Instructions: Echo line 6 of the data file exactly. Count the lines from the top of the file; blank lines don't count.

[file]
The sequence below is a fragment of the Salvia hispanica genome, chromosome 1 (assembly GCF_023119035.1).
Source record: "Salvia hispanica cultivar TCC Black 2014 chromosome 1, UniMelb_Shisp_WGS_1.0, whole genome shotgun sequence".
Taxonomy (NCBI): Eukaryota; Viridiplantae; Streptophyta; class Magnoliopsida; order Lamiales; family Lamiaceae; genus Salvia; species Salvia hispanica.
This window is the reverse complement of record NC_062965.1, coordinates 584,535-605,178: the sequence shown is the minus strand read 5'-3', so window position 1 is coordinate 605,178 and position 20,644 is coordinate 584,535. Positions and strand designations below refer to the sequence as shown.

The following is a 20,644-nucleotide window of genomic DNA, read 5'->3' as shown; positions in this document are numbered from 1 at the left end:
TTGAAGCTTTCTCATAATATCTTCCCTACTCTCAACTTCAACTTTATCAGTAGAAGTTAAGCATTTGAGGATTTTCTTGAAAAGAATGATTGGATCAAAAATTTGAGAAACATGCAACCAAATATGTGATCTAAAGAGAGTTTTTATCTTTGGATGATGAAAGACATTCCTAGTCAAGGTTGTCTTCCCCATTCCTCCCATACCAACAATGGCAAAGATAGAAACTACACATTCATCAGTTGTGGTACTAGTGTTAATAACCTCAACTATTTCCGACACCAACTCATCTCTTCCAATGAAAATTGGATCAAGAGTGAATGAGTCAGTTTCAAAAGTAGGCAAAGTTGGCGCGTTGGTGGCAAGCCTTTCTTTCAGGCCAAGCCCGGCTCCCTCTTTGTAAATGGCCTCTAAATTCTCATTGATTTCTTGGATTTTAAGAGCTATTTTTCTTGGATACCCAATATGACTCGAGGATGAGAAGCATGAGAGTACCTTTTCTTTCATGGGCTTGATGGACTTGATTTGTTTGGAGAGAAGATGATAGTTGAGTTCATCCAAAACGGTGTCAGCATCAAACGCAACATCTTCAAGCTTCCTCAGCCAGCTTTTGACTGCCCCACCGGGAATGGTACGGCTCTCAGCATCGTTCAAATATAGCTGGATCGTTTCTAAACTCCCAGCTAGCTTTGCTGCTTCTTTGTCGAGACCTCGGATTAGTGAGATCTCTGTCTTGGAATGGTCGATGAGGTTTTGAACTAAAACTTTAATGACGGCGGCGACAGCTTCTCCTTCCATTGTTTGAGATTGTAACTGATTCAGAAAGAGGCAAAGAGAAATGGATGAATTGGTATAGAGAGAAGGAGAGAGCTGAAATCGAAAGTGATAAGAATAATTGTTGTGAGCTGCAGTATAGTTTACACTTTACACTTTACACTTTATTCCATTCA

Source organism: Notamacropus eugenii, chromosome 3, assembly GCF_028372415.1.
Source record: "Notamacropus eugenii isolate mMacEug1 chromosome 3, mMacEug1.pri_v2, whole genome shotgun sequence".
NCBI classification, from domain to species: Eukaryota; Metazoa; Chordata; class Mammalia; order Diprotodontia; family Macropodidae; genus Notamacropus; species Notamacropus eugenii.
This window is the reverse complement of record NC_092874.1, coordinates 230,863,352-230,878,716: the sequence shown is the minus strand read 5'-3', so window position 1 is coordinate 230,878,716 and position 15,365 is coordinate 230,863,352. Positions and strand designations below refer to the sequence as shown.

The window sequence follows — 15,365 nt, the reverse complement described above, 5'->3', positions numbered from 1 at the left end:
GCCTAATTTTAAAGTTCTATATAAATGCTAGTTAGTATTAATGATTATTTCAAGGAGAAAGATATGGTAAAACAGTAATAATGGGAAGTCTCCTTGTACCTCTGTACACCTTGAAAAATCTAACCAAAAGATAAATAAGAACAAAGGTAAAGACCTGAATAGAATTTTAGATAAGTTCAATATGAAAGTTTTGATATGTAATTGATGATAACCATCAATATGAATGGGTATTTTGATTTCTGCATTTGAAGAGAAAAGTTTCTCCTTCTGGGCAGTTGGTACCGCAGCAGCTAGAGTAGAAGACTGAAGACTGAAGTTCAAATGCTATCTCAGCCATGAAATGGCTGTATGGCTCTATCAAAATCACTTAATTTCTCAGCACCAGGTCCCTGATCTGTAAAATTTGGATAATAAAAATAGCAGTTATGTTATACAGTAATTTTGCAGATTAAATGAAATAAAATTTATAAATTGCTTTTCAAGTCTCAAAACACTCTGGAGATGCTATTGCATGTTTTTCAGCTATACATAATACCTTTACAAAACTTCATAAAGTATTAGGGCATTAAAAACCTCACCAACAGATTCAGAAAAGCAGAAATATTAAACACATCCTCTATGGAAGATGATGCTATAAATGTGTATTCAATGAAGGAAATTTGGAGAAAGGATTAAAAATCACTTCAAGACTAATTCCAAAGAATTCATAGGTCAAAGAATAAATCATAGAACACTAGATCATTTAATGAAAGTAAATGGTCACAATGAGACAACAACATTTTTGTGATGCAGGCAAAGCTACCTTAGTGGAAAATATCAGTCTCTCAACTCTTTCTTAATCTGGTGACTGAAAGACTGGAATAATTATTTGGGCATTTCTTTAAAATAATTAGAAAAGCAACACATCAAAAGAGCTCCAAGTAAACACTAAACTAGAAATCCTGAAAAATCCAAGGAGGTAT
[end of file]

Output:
TTGAAGCTTTCTCATAATATCTTCCCTACTCTCAACTTCAACTTTATCAGTAGAAGTTAAGCATTTGAGGATTTTCTTGAAAAGAATGATTGGATCAAAAATTTGAGAAACATGCAACCAAATATGTGATCTAAAGAGAGTTTTTATCTTTGGATGATGAAAGACATTCCTAGTCAAGGTTGTCTTCCCCATTCCTCCCATACCAACAATGGCAAAGATAGAAACTACACATTCATCAGTTGTGGTACTAGTGTTAATAACCTCAACTATTTCCGACACCAACTCATCTCTTCCAATGAAAATTGGATCAAGAGTGAATGAGTCAGTTTCAAAAGTAGGCAAAGTTGGCGCGTTGGTGGCAAGCCTTTCTTTCAGGCCAAGCCCGGCTCCCTCTTTGTAAATGGCCTCTAAATTCTCATTGATTTCTTGGATTTTAAGAGCTATTTTTCTTGGATACCCAATATGACTCGAGGATGAGAAGCATGAGAGTACCTTTTCTTTCATGGGCTTGATGGACTTGATTTGTTTGGAGAGAAGATGATAGTTGAGTTCATCCAAAACGGTGTCAGCATCAAACGCAACATCTTCAAGCTTCCTCAGCCAGCTTTTGACTGCCCCACCGGGAATGGTACGGCTCTCAGCATCGTTCAAATATAGCTGGATCGTTTCTAAACTCCCAGCTAGCTTTGCTGCTTCTTTGTCGAGACCTCGGATTAGTGAGATCTCTGTCTTGGAATGGTCGATGAGGTTTTGAACTAAAACTTTAATGACGGCGGCGACAGCTTCTCCTTCCATTGTTTGAGATTGTAACTGATTCAGAAAGAGGCAAAGAGAAATGGATGAATTGGTATAGAGAGAAGGAGAGAGCTGAAATCGAAAGTGATAAGAATAATTGTTGTGAGCTGCAGTATAGTTTACACTTTACACTTTACACTTTATTCCATTCA